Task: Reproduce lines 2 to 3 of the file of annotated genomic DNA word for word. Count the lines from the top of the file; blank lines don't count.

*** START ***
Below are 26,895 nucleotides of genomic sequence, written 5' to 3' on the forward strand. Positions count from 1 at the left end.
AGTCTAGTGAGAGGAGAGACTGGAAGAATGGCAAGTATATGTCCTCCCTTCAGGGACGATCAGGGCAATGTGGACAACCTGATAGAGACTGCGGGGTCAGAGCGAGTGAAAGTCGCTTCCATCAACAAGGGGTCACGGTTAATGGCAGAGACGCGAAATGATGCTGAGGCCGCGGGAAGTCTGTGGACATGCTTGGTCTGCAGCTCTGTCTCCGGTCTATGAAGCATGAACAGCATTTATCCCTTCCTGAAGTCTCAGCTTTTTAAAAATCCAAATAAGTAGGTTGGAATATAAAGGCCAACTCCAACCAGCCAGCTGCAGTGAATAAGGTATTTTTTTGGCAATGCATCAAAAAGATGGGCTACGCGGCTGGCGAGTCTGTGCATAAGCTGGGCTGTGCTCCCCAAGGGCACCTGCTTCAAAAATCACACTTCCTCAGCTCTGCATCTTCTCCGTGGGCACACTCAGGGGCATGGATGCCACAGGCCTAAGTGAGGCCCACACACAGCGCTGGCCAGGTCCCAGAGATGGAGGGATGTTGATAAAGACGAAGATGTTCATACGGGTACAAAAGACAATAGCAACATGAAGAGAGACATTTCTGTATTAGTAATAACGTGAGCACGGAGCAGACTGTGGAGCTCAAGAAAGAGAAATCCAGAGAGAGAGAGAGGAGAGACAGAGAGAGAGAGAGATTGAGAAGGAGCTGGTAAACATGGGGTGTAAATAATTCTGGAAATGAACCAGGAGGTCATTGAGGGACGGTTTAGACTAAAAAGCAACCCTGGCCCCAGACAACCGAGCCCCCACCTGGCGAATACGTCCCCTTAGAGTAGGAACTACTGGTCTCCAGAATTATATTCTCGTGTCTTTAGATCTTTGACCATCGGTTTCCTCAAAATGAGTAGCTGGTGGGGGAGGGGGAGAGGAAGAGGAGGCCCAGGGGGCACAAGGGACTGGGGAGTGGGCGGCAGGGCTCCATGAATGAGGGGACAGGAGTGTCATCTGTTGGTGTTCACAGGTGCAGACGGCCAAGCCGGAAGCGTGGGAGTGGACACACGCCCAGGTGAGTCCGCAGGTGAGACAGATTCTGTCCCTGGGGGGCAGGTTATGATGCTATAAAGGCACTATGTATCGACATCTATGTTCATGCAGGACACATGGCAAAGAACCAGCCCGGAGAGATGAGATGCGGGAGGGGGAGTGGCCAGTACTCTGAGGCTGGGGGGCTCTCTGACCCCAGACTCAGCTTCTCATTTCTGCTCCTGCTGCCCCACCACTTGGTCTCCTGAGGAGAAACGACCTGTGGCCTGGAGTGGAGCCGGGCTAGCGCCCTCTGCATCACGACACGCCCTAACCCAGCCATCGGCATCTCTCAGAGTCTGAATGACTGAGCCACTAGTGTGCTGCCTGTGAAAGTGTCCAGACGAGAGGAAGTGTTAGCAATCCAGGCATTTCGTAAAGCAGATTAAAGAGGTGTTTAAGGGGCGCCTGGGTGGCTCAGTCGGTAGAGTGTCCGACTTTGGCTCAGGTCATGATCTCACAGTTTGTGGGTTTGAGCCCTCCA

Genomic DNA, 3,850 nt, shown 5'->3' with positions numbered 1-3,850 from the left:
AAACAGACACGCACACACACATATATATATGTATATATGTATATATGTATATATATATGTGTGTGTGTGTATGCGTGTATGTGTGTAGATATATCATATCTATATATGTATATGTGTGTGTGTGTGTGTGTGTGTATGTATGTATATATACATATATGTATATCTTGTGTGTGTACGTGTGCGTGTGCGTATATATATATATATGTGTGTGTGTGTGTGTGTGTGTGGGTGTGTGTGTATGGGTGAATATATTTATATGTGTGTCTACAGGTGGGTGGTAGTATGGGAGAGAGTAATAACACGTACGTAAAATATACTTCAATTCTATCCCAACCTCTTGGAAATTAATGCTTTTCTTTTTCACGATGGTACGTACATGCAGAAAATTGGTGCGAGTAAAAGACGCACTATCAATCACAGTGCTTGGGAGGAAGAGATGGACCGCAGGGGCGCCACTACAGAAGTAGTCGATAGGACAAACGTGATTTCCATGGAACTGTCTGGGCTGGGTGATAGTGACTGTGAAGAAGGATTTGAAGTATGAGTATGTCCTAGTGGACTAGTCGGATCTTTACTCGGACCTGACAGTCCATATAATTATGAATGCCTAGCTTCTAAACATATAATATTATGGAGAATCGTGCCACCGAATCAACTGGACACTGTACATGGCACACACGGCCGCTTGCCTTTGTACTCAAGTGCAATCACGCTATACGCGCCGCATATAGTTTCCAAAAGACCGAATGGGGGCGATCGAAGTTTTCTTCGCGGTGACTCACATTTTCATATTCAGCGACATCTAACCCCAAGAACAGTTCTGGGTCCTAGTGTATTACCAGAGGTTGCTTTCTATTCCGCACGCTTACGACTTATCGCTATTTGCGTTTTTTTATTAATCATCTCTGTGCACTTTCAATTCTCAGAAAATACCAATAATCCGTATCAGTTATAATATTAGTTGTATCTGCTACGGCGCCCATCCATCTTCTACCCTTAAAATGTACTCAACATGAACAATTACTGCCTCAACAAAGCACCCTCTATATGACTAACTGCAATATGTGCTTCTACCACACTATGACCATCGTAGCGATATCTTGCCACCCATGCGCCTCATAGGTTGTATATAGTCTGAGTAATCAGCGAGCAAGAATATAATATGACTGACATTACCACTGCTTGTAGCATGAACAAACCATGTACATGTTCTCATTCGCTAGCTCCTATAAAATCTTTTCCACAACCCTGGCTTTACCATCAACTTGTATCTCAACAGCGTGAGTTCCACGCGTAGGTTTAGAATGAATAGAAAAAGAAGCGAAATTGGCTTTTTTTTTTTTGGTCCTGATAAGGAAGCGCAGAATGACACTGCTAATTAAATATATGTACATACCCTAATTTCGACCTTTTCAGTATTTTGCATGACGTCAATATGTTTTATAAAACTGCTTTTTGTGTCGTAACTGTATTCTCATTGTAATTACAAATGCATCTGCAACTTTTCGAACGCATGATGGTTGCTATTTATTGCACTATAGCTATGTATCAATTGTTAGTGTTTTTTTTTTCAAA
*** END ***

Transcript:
AGTCTAGTGAGAGGAGAGACTGGAAGAATGGCAAGTATATGTCCTCCCTTCAGGGACGATCAGGGCAATGTGGACAACCTGATAGAGACTGCGGGGTCAGAGCGAGTGAAAGTCGCTTCCATCAACAAGGGGTCACGGTTAATGGCAGAGACGCGAAATGATGCTGAGGCCGCGGGAAGTCTGTGGACATGCTTGGTCTGCAGCTCTGTCTCCGGTCTATGAAGCATGAACAGCATTTATCCCTTCCTGAAGTCTCAGCTTTTTAAAAATCCAAATAAGTAGGTTGGAATATAAAGGCCAACTCCAACCAGCCAGCTGCAGTGAATAAGGTATTTTTTTGGCAATGCATCAAAAAGATGGGCTACGCGGCTGGCGAGTCTGTGCATAAGCTGGGCTGTGCTCCCCAAGGGCACCTGCTTCAAAAATCACACTTCCTCAGCTCTGCATCTTCTCCGTGGGCACACTCAGGGGCATGGATGCCACAGGCCTAAGTGAGGCCCACACACAGCGCTGGCCAGGTCCCAGAGATGGAGGGATGTTGATAAAGACGAAGATGTTCATACGGGTACAAAAGACAATAGCAACATGAAGAGAGACATTTCTGTATTAGTAATAACGTGAGCACGGAGCAGACTGTGGAGCTCAAGAAAGAGAAATCCAGAGAGAGAGAGAGGAGAGACAGAGAGAGAGAGAGATTGAGAAGGAGCTGGTAAACATGGGGTGTAAATAATTCTGGAAATGAACCAGGAGGTCATTGAGGGACGGTTTAGACTAAAAAGCAACCCTGGCCCCAGACAACCGAGCCCCCACCTGGCGAATACGTCCCCTTAGAGTAGGAACTACTGGTCTCCAGAATTATATTCTCGTGTCTTTAGATCTTTGACCATCGGTTTCCTCAAAATGAGTAGCTGGTGGGGGAGGGGGAGAGGAAGAGGAGGCCCAGGGGGCACAAGGGACTGGGGAGTGGGCGGCAGGGCTCCATGAATGAGGGGACAGGAGTGTCATCTGTTGGTGTTCACAGGTGCAGACGGCCAAGCCGGAAGCGTGGGAGTGGACACACGCCCAGGTGAGTCCGCAGGTGAGACAGATTCTGTCCCTGGGGGGCAGGTTATGATGCTATAAAGGCACTATGTATCGACATCTATGTTCATGCAGGACACATGGCAAAGAACCAGCCCGGAGAGATGAGATGCGGGAGGGGGAGTGGCCAGTACTCTGAGGCTGGGGGGCTCTCTGACCCCAGACTCAGCTTCTCATTTCTGCTCCTGCTGCCCCACCACTTGGTCTCCTGAGGAGAAACGACCTGTGGCCTGGAGTGGAGCCGGGCTAGCGCCCTCTGCATCACGACACGCCCTAACCCAGCCATCGGCATCTCTCAGAGTCTGAATGACTGAGCCACTAGTGTGCTGCCTGTGAAAGTGTCCAGACGAGAGGAAGTGTTAGCAATCCAGGCATTTCGTAAAGCAGATTAAAGAGGTGTTTAAGGGGCGCCTGGGTGGCTCAGTCGGTAGAGTGTCCGACTTTGGCTCAGGTCATGATCTCACAGTTTGTGGGTTTGAGCCCTCCA

Genomic DNA, 3,850 nt, shown 5'->3' with positions numbered 1-3,850 from the left: